DAVID GORE

DAVID GORE

In the current market, Sainsbury’s didn’t strike me as an organisation who were prepared to be this bold and spectacular. But, I should have known better, as Mike Coupe has now overseen two game-changing mergers in recent times.

Like a lot of people, I was surprised to read that Mike Coupe and Sainsbury’s had made a move for Asda. There I was, enjoying a week of rest, a few beers and playing with my son, and the biggest retail news of 2018 had passed me by. Needless to say, Mrs G. took great delight in the fact that she had heard about the merger before I had (though I attribute this more to her mobile news feed addiction rather than her interest in all things retail). But it struck me as bold.

And in the current market, Sainsbury’s didn’t strike me as an organisation who were prepared to be this bold and spectacular. But, I should have known better, as Mike Coupe has now overseen two game-changing mergers in recent times.

Will Asda add value?

The first, buying Argos, in my opinion, was a no brainer. They added branches to help offer further customer value via additional fulfilment options, but the ecommerce business and its abilities were, and will prove to be, a steal.

But Asda? So there’s the usual figures we can use to justify the move – 2,800 stores, £51bn of sales, a workforce of over 300,000 and knocking Tesco off the top spot as the UK’s largest retailer… but the more I think about, the more that this feels like the move of a company acting from a position of weakness rather than strength.

And that weakness is motivated by the knowledge that the UK consumer is increasingly searching for value, an area where Sainsbury’s have been struggling due to their inability to offer the same level of discounting as Tesco. And that’s without taking into account what Booker, the newly Tesco acquired wholesaler, can bring to the table. That’s why Coupe has been quick to stress that the new group’s enhanced buying power will enable them to offer 10 per cent price cuts. This economy of scale is vital to any grocer. It may bring them closer to Tesco, but it’s still not the sort of reduction necessary to match the German discounters – Aldi and Lidl – both of whom have been making gains against Sainsbury’s quarter on quarter.

Beware of the Big Bad Wolf…

And then there’s the Competition and Markets Authority. Coupe clearly believes that the merger will be cleared by the CMA and he’ll have already accepted and planned for some enforced store sales.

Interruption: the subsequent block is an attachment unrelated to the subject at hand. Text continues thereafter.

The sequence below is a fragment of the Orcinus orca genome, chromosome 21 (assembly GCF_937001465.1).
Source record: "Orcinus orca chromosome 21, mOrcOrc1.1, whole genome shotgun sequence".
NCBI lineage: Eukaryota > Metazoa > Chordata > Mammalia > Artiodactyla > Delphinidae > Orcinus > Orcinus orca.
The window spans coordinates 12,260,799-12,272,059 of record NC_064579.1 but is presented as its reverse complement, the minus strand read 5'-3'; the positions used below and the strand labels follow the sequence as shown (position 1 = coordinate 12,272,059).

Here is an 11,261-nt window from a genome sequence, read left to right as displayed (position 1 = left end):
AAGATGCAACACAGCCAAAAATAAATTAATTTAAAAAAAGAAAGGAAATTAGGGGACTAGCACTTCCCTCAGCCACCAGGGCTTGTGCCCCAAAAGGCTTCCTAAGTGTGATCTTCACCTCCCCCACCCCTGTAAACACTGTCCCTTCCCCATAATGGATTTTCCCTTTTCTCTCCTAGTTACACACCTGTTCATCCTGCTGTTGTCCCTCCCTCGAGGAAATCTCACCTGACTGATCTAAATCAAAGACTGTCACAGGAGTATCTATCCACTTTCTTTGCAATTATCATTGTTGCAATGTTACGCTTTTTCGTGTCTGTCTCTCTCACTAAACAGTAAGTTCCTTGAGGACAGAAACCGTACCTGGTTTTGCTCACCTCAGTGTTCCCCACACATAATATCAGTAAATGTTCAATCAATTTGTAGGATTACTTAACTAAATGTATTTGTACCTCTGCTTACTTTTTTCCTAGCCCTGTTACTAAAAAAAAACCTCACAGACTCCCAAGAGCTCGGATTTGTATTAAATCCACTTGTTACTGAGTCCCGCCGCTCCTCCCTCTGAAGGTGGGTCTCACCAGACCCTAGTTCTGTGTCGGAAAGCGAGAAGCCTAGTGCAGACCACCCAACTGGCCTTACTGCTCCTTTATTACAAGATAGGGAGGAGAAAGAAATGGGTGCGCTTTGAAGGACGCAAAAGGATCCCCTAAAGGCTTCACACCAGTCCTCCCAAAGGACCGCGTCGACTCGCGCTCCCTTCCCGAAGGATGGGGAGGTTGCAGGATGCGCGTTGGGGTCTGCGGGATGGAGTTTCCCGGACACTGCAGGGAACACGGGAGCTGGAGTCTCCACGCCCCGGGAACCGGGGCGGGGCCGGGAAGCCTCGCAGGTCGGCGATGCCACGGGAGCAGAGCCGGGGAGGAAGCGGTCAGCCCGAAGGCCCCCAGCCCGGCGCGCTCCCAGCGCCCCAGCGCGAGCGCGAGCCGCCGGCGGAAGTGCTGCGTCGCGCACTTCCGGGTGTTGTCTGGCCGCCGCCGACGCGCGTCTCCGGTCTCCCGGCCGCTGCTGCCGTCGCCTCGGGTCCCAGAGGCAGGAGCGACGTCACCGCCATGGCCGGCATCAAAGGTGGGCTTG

However, looking at the facts, it’s apparent that closures become a major headache for Coupe. Kantar have reported that two in five of Asda’s largest stores are within five minutes’ drive of a Sainsbury’s supermarket and, in addition to this, that 9 million households have shopped at both chains in the past quarter. It’s possible that the CMA could order far more radical disposals than Coupe has anticipated, but regardless of what the final figure actually is, there’s still bound to be overlap between the remaining, competing stores.

Another question arises concerning what to do with the two brands. Coupe is doggedly maintaining the two will still exist. In theory, fine, as Sainsbury’s is more upmarket of Asda, but that’s forgetting that they share a congested and highly competitive middle ground. I’m struggling to envisage where the benefit lies for a single owner in having these two compete against each other to sell the same goods bought by the same group of buyers to the same customers. At the very least it will not make for a happy management ship.

So what’s this based on?

The whole merger, to me, has been driven by two factors.

The first is that the CMA cleared the Tesco/Booker union. But are the CMA likely to be influenced by the argument that something must be granted purely because it was granted previously? It’s likely that Sainsbury’s will argue that the earlier deal also saw a boost in buying muscle for Tesco, the key differentiator here is that the Tesco/Booker merger did not restrict the choice for the consumer.

It was not a vertical takeover in the same market, but a horizontal one, comprising one company in one market purchasing another in a quite different field – a B2C retailer acquiring a B2B wholesaler. All that was affected was Tesco’s pricing, not the number of stores.

And the second? There’s no doubt the catalyst for the merger is Tesco’s purchase of Booker. But the galvanising influence on that deal was Amazon, as it is in Sainsbury’s swoop on Asda. And remember, this is before Amazon has even made its presence felt within the UK grocery sector.

But that’s the point.

Amazon is coming, and the current Big 4 UK grocers are petrified. Sainsbury’s will say the US online behemoth is not a factor – and it isn’t, in the sense this is about two UK grocers getting together – but it’s not far from their minds. The fact is, this may create a major force in UK retailing, but compared with Amazon it’s a minnow. And when the time is right, Amazon can have the pick of the bunch – and that includes Sainsbury-Asda.